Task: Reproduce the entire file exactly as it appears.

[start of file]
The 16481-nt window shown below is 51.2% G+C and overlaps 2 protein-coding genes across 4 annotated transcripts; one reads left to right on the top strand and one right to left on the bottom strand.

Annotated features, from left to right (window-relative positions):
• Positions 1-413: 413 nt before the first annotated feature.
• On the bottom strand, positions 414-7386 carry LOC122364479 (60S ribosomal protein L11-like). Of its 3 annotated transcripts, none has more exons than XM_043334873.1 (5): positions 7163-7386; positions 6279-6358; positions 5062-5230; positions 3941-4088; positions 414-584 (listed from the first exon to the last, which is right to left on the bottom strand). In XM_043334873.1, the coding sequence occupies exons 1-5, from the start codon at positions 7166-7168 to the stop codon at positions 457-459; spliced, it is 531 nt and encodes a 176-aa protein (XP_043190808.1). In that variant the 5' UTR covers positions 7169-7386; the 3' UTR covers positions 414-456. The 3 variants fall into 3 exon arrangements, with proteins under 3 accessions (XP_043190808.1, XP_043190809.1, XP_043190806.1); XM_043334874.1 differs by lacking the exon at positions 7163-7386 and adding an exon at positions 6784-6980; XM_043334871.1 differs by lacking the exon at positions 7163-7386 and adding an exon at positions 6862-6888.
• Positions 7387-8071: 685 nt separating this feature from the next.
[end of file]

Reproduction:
The 16481-nt window shown below is 51.2% G+C and overlaps 2 protein-coding genes across 4 annotated transcripts; one reads left to right on the top strand and one right to left on the bottom strand.

Annotated features, from left to right (window-relative positions):
• Positions 1-413: 413 nt before the first annotated feature.
• On the bottom strand, positions 414-7386 carry LOC122364479 (60S ribosomal protein L11-like). Of its 3 annotated transcripts, none has more exons than XM_043334873.1 (5): positions 7163-7386; positions 6279-6358; positions 5062-5230; positions 3941-4088; positions 414-584 (listed from the first exon to the last, which is right to left on the bottom strand). In XM_043334873.1, the coding sequence occupies exons 1-5, from the start codon at positions 7166-7168 to the stop codon at positions 457-459; spliced, it is 531 nt and encodes a 176-aa protein (XP_043190808.1). In that variant the 5' UTR covers positions 7169-7386; the 3' UTR covers positions 414-456. The 3 variants fall into 3 exon arrangements, with proteins under 3 accessions (XP_043190808.1, XP_043190809.1, XP_043190806.1); XM_043334874.1 differs by lacking the exon at positions 7163-7386 and adding an exon at positions 6784-6980; XM_043334871.1 differs by lacking the exon at positions 7163-7386 and adding an exon at positions 6862-6888.
• Positions 7387-8071: 685 nt separating this feature from the next.